Plans are being drawn up for a unique exhibition in the summer, aimed at boosting the historic, but dwindling, St Boswells Fair.
Held annually on July 18, the Saint’s Day of Boisil in the Gregorian calendar, the gypsy fair stretches back to the early 17th century.
Once attracting gypsy families from across Britain, the event now struggles to welcome more than a handful.
But plans are underway to host a major exhibition about the fair, in St Boswells Village Hall, during the weeks either side of this year’s event in July.
The word is also going out to traditional gypsy families across the country to attend the event and save it from slipping into obscurity and the history books.
Not without controversy at times in the past, the current fair is a shadow of its former self.
But now, with the backing of the village community council, Scottish Borders Council and leading gypsy families, Borders Equality Forum chairman, George Higgs, is co-ordinating efforts to hold the exhibition of photographs, archive film and artefacts connected with the fair.
He is also hoping gypsy families themselves will bring more of the traditional horse-drawn caravans and their ponies for people to admire.
Mr Higgs told us: “The fair has been going on since at least 1600, but died away a bit in recent times.
“Yet it is a major part of Borders culture and history and it would be a great shame if it died out altogether.
“So, with the backing of the local community council, SBC and ourselves [Borders Equality Forum], a meeting was held last summer with the leading gypsy families to see what they thought.
“The main families like the Morrisons, Lees and Kennedys were very supportive and, as well as the exhibition, we hope we can attract more gypsy families to help boost the event.”
The history of the fair is ancient. Prior to 1621, it was held somewhere near the old church of St Boisil.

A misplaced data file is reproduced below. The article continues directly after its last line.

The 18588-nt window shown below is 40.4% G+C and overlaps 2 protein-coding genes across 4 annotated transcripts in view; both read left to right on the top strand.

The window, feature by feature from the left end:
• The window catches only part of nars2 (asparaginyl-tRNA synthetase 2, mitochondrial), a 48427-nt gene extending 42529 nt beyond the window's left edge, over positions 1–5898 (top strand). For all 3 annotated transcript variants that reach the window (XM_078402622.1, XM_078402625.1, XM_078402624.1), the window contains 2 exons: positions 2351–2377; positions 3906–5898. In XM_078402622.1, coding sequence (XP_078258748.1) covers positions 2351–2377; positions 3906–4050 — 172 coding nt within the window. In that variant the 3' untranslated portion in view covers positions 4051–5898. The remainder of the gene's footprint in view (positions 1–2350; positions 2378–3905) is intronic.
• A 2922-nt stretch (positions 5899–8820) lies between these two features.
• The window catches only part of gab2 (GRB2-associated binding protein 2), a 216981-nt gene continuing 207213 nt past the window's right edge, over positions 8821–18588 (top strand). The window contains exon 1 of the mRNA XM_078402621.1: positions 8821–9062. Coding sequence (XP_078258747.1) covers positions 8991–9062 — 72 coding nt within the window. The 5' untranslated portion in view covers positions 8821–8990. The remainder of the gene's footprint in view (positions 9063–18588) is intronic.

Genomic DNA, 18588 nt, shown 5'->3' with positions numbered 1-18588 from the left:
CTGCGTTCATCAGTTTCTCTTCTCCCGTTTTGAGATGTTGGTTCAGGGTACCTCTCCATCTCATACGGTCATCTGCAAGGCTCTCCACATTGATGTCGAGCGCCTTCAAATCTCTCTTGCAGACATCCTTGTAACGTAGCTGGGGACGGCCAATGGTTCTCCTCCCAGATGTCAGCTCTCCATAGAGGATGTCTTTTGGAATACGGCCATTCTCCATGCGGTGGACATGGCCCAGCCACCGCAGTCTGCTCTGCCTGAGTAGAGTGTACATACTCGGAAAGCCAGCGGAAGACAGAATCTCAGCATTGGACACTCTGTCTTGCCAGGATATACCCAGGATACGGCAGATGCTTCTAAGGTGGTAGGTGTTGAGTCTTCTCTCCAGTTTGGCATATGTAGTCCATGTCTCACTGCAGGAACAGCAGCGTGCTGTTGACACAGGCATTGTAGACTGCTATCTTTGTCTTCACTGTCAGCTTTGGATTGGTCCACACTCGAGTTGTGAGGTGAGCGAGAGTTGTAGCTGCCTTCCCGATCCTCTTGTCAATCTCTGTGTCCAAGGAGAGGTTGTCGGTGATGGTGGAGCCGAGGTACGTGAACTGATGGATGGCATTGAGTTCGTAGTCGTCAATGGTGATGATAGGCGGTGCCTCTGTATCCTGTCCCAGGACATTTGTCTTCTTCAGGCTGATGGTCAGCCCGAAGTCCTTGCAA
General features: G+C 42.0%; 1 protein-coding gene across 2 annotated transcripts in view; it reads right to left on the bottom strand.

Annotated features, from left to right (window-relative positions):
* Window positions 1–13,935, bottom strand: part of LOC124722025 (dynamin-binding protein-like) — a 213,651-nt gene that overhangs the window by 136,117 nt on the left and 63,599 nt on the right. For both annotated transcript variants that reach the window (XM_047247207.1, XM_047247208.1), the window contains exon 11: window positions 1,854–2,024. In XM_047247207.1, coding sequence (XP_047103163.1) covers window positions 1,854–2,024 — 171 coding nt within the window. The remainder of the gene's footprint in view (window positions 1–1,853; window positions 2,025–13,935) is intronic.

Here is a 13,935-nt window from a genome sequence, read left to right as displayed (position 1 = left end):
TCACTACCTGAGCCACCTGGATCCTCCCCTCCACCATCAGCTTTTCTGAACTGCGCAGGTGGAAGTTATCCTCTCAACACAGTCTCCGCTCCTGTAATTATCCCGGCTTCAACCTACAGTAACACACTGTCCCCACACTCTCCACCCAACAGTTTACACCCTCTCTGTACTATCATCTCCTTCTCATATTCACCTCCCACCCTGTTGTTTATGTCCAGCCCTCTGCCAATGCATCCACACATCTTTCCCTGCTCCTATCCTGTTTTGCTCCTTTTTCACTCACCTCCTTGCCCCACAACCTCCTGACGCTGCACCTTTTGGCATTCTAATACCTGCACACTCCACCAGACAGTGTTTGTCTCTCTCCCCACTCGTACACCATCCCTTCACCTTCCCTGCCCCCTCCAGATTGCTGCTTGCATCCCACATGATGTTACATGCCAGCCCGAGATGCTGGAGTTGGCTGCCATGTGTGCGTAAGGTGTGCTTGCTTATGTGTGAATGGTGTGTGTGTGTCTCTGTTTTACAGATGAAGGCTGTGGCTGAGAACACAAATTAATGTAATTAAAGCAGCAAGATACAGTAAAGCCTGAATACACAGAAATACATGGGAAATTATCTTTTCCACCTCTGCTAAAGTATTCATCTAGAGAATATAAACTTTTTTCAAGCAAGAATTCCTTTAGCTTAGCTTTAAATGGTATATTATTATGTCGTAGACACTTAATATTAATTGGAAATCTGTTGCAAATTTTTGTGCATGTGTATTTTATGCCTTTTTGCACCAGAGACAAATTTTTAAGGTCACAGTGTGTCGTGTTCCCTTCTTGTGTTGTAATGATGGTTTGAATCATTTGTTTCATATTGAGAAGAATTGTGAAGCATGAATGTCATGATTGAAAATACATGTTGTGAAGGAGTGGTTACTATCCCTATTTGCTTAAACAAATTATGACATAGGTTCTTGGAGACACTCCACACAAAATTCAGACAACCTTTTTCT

But after serious flooding of the fair at Maxton Haugh in 1743, it was decided to permanently move it to The Green at St Boswells.
Originally a sheep fair, it steadily grew to include cattle and horses.
And by the early 1900s, there could be as many as 1,000 horses being offered for sale.
While the men concentrated on selling horses and other livestock, the women went door-to-door in the village, selling clothespegs, paper flowers and haberdashery, much of which they made themselves during the winter.
There would also be a range of stalls and sideshows, such as coconut shies, shooting galleries and boxing booths, and not forgetting the traditional gypsy fortune tellers.
In fact, so popular was the fair among ordinary Borderers that the Ettrick Shepherd, famous poet, James Hogg, turned down an invitation to the coronation of King George IV in 1820, as attending would have meant missing the Fair.
Mr Higgs, who was awarded the MBE last year for services to community relations, plays a major role in liaising with the gypsy and travelling families who come through the region each year.
He goes out to meet and greet them all, ensuring they are supplied with leaflets and information on sites and public services in an effort to foster better relationships and avoid conflict with local communities.
He continued: “The fair is a major cultural part of our Borders heritage and more needs to be made of that.
“The exhibition will also be a way of helping people learn a bit more about gypsy culture.
“I would like to hear from anyone who may have old photographs or films of the fair, artefacts connected with gypsy culture, that we could borrow for the exhibition.”
Anyone with items wishing to contact Mr Higgs can reach him on 07762 403531 or by email at firstname.lastname@example.org